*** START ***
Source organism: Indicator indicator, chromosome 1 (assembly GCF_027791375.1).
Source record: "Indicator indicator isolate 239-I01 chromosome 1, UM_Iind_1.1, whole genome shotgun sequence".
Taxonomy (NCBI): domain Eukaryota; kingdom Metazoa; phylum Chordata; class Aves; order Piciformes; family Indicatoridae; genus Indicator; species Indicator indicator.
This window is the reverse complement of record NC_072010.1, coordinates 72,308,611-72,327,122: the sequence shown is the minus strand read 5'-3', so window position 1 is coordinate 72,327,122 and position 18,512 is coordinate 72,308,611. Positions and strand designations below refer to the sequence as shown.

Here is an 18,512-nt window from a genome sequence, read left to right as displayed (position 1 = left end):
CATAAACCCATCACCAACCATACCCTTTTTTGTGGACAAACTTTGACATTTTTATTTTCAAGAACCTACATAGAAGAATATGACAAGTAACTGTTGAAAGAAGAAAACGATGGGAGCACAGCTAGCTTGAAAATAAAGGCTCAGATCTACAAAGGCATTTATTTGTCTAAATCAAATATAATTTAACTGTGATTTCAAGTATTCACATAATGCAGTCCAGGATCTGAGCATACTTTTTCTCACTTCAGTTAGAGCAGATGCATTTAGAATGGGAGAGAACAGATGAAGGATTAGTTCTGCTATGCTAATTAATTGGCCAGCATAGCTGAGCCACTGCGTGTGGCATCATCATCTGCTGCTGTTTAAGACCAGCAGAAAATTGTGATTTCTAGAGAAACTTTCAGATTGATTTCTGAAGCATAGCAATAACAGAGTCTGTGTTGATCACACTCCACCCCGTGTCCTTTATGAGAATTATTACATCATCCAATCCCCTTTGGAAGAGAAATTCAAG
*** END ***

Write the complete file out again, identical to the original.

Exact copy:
Source organism: Indicator indicator, chromosome 1 (assembly GCF_027791375.1).
Source record: "Indicator indicator isolate 239-I01 chromosome 1, UM_Iind_1.1, whole genome shotgun sequence".
Taxonomy (NCBI): domain Eukaryota; kingdom Metazoa; phylum Chordata; class Aves; order Piciformes; family Indicatoridae; genus Indicator; species Indicator indicator.
This window is the reverse complement of record NC_072010.1, coordinates 72,308,611-72,327,122: the sequence shown is the minus strand read 5'-3', so window position 1 is coordinate 72,327,122 and position 18,512 is coordinate 72,308,611. Positions and strand designations below refer to the sequence as shown.

Here is an 18,512-nt window from a genome sequence, read left to right as displayed (position 1 = left end):
CATAAACCCATCACCAACCATACCCTTTTTTGTGGACAAACTTTGACATTTTTATTTTCAAGAACCTACATAGAAGAATATGACAAGTAACTGTTGAAAGAAGAAAACGATGGGAGCACAGCTAGCTTGAAAATAAAGGCTCAGATCTACAAAGGCATTTATTTGTCTAAATCAAATATAATTTAACTGTGATTTCAAGTATTCACATAATGCAGTCCAGGATCTGAGCATACTTTTTCTCACTTCAGTTAGAGCAGATGCATTTAGAATGGGAGAGAACAGATGAAGGATTAGTTCTGCTATGCTAATTAATTGGCCAGCATAGCTGAGCCACTGCGTGTGGCATCATCATCTGCTGCTGTTTAAGACCAGCAGAAAATTGTGATTTCTAGAGAAACTTTCAGATTGATTTCTGAAGCATAGCAATAACAGAGTCTGTGTTGATCACACTCCACCCCGTGTCCTTTATGAGAATTATTACATCATCCAATCCCCTTTGGAAGAGAAATTCAAG